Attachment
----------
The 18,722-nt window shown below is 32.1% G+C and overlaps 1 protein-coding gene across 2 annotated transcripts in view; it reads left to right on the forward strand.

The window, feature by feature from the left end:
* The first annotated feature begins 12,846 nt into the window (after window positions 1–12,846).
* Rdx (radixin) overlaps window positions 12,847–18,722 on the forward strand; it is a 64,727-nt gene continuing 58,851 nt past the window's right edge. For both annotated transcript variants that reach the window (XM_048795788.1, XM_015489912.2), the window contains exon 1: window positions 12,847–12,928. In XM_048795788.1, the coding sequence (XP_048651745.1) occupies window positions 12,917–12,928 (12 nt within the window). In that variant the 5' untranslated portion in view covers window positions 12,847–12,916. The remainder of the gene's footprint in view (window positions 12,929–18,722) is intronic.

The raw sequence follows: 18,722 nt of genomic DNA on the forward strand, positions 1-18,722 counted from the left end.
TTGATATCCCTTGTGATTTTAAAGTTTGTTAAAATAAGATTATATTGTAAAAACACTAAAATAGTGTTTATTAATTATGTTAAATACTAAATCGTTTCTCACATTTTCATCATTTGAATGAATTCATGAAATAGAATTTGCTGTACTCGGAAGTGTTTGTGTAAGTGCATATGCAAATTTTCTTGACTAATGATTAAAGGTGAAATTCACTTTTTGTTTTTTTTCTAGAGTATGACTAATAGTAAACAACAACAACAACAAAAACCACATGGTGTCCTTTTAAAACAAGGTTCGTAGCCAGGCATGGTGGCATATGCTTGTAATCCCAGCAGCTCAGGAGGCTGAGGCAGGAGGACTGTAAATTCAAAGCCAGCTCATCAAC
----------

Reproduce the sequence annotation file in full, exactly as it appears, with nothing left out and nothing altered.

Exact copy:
The 18,722-nt window shown below is 32.1% G+C and overlaps 1 protein-coding gene across 2 annotated transcripts in view; it reads left to right on the forward strand.

The window, feature by feature from the left end:
* The first annotated feature begins 12,846 nt into the window (after window positions 1–12,846).
* Rdx (radixin) overlaps window positions 12,847–18,722 on the forward strand; it is a 64,727-nt gene continuing 58,851 nt past the window's right edge. For both annotated transcript variants that reach the window (XM_048795788.1, XM_015489912.2), the window contains exon 1: window positions 12,847–12,928. In XM_048795788.1, the coding sequence (XP_048651745.1) occupies window positions 12,917–12,928 (12 nt within the window). In that variant the 5' untranslated portion in view covers window positions 12,847–12,916. The remainder of the gene's footprint in view (window positions 12,929–18,722) is intronic.

The raw sequence follows: 18,722 nt of genomic DNA on the forward strand, positions 1-18,722 counted from the left end.
TTGATATCCCTTGTGATTTTAAAGTTTGTTAAAATAAGATTATATTGTAAAAACACTAAAATAGTGTTTATTAATTATGTTAAATACTAAATCGTTTCTCACATTTTCATCATTTGAATGAATTCATGAAATAGAATTTGCTGTACTCGGAAGTGTTTGTGTAAGTGCATATGCAAATTTTCTTGACTAATGATTAAAGGTGAAATTCACTTTTTGTTTTTTTTCTAGAGTATGACTAATAGTAAACAACAACAACAACAAAAACCACATGGTGTCCTTTTAAAACAAGGTTCGTAGCCAGGCATGGTGGCATATGCTTGTAATCCCAGCAGCTCAGGAGGCTGAGGCAGGAGGACTGTAAATTCAAAGCCAGCTCATCAAC